Both Canonical's Unity and Microsoft's Metro are unconventional desktops. So much so, in fact, that most of our testers first thought we were pulling a fast one on them when we invited them to give us their feedback for this feature.
Unity vs Metro
Windows Phone 7 users did recognise the Windows tiles interface, but having to navigate it with a mouse negated their familiarity with the interface. Others were simply at a loss as to how to proceed.
Everyone's first impulse was to figure out a way to "get to the desktop". Unity, too, was different from what most Windows (and non-Ubuntu) users were used to. But it still didn't appear to be as 'outlandish' as Metro. Many simply thought of Unity's launchers as shortcuts mounted on a panel, and then used them as such to launch their apps.
On the other hand, usability-wise, the Metro Tiles looked out of place on a 23-inch FullHD monitor. Even after we familiarised the group with the basic operations of the Metro desktop, many didn't discover some of its crucial elements.
For example, most users didn't realise that they could influence the tiles by right-clicking on them. A lot didn't know they could add tiles for things from within apps (such as their IM contacts), but they all appreciated the ability to do so when informed about the feature. Those who had read reviews knew about the Charms bar and how to bring it up, but others just discovered it by accident.
Obviously, not everybody had a smooth experience with Unity, especially first-time users. But their inconveniences with Unity's way of doing things were resolved easily after a quick glance at the Ubuntu Features page.
The most common issues were spotting the Lens icons at the bottom, especially on larger displays, and finding apps that weren't already pinned to the launcher.
The traditional-looking desktop in Windows 8 is labelled, aptly 'Desktop'. It behaves like Windows desktops have in the past, and looks almost the same, too - we say almost because it lacks the one crucial bit that most users identify with Windows, the trademark 'Start' button.
Thanks to this feature most were as lost at the Start screen as they were on the Metro Tiles.
Once again, we jumped to the testers' rescue and showed them the Windows 8 Hot Corners. The idea of Hot Corners seemed sensible only to users familiar with their implementations in either Mac OS or Ubuntu Unity. However, much to their disappointment, the Start Hot Corner button returns them to the Windows 8 tile-laden Start screen, from which they had just escaped.
Not surprisingly, the first thing most Windows users tried to customise was to figure out a way to get back the traditional Start button and behaviour. Despite the fact that Unity was as foreign to most users as Metro, they could find and launch apps they wanted, and use the desktop as they were used to, irrespective of the OS they came from.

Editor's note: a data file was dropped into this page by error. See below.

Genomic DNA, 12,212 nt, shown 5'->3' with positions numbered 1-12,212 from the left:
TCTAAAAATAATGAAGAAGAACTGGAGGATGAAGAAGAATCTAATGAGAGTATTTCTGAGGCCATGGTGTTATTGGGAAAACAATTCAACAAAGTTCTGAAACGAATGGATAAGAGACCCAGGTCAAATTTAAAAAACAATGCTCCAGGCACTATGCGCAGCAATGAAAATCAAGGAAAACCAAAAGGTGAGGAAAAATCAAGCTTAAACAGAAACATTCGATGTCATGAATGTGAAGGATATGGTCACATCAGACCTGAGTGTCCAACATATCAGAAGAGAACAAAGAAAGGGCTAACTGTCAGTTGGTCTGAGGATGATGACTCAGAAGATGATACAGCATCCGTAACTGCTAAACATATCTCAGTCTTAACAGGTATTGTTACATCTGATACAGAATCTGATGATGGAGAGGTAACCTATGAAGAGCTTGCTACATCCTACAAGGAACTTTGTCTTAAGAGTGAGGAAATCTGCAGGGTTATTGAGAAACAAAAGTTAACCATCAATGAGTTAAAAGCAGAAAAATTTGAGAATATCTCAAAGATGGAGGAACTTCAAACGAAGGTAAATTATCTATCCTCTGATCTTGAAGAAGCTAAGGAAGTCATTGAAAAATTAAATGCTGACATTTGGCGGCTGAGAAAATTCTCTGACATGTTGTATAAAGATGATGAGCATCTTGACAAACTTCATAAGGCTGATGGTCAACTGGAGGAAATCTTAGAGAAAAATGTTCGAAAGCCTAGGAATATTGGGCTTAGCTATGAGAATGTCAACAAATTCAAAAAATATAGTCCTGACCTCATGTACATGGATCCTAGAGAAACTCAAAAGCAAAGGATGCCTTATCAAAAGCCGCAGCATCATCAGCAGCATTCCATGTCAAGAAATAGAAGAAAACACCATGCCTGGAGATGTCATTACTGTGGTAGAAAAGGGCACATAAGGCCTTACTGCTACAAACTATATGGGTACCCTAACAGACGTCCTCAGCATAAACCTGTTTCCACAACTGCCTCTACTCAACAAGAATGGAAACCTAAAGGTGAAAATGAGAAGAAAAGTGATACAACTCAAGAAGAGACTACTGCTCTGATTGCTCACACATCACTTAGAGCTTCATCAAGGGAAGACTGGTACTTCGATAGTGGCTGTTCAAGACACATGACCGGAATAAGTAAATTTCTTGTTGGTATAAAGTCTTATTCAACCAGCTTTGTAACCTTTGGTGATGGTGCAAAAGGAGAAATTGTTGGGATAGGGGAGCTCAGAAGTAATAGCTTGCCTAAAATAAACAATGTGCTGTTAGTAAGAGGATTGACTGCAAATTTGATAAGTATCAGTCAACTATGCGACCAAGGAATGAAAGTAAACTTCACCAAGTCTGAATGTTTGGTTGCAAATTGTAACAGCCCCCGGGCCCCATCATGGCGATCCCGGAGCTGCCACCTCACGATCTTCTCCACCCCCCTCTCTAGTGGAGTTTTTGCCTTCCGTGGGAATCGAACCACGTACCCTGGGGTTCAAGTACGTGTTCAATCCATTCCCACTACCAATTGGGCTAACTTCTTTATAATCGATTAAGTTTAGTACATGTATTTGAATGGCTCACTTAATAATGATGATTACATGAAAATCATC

All apps under Unity had the familiar window controls to minimise, maximise and close them - something sorely missing from the full-screen Windows 8 Metro apps.
Customising the desktop
With 12.04, Ubuntu has refined further its simplified consolidated System Settings window. Users can now make the launcher a permanent fixture on the desktop, as well as tweak its behaviour for multi-monitor set-ups, which was a much-requested feature by Linux users.
This was well received by our bunch of testers, who had pre-conceived notions about the difficulty of setting up Linux.
Their experience with setting up Windows 8 was rather interesting. Their first instinct was to look for the Control Panel, which isn't readily accessible, at least under the Consumer Preview. It shows up when you bring up the Charms bar under the Desktop view, but not under the main Start screen. This discrepancy wasn't noticed by many users.
Like Ubuntu 12.04, Windows 8, too, tries to simplify its settings options, with the most common settings accessible from under the Charms bar. Other advanced settings, such as the BitLocker encryption, are still accessible via the Control Panel, or you can search directly for them from the Start screen.
While most didn't figure out the location of the Charms bar on their own, all our testers appreciated Windows 8's style of segregating its settings, making commonly used settings more readily accessible than less frequently used ones.
Accessing hidden features
Another similarity between Ubuntu 12.04 and Windows 8 is their focus on making less visible features, buried beneath nested menus, easily accessible.
Windows 8 is tackling this issue by adding an MS Office-like Ribbon to its Windows Explorer, while Ubuntu's solution is the Heads Up Display (HUD). Still, most of our testers preferred to stick to the Context menu when working with Windows Explorer.
According to Microsoft, Windows Explorer has more than 200 functions (a fact we shared with our testers), but many simply continued using it to just look at and launch files.
Surprisingly, HUD got more looks than we expected, even though it forces people to abandon the mouse and use the keyboard.
Linux users in general, and Ubuntu users in particular, appreciated the time-saving facet of HUD and how it seamlessly performs system-wide settings, such as setting up VPN, as well as app-specific actions such as saving a document or opening a bookmarked page.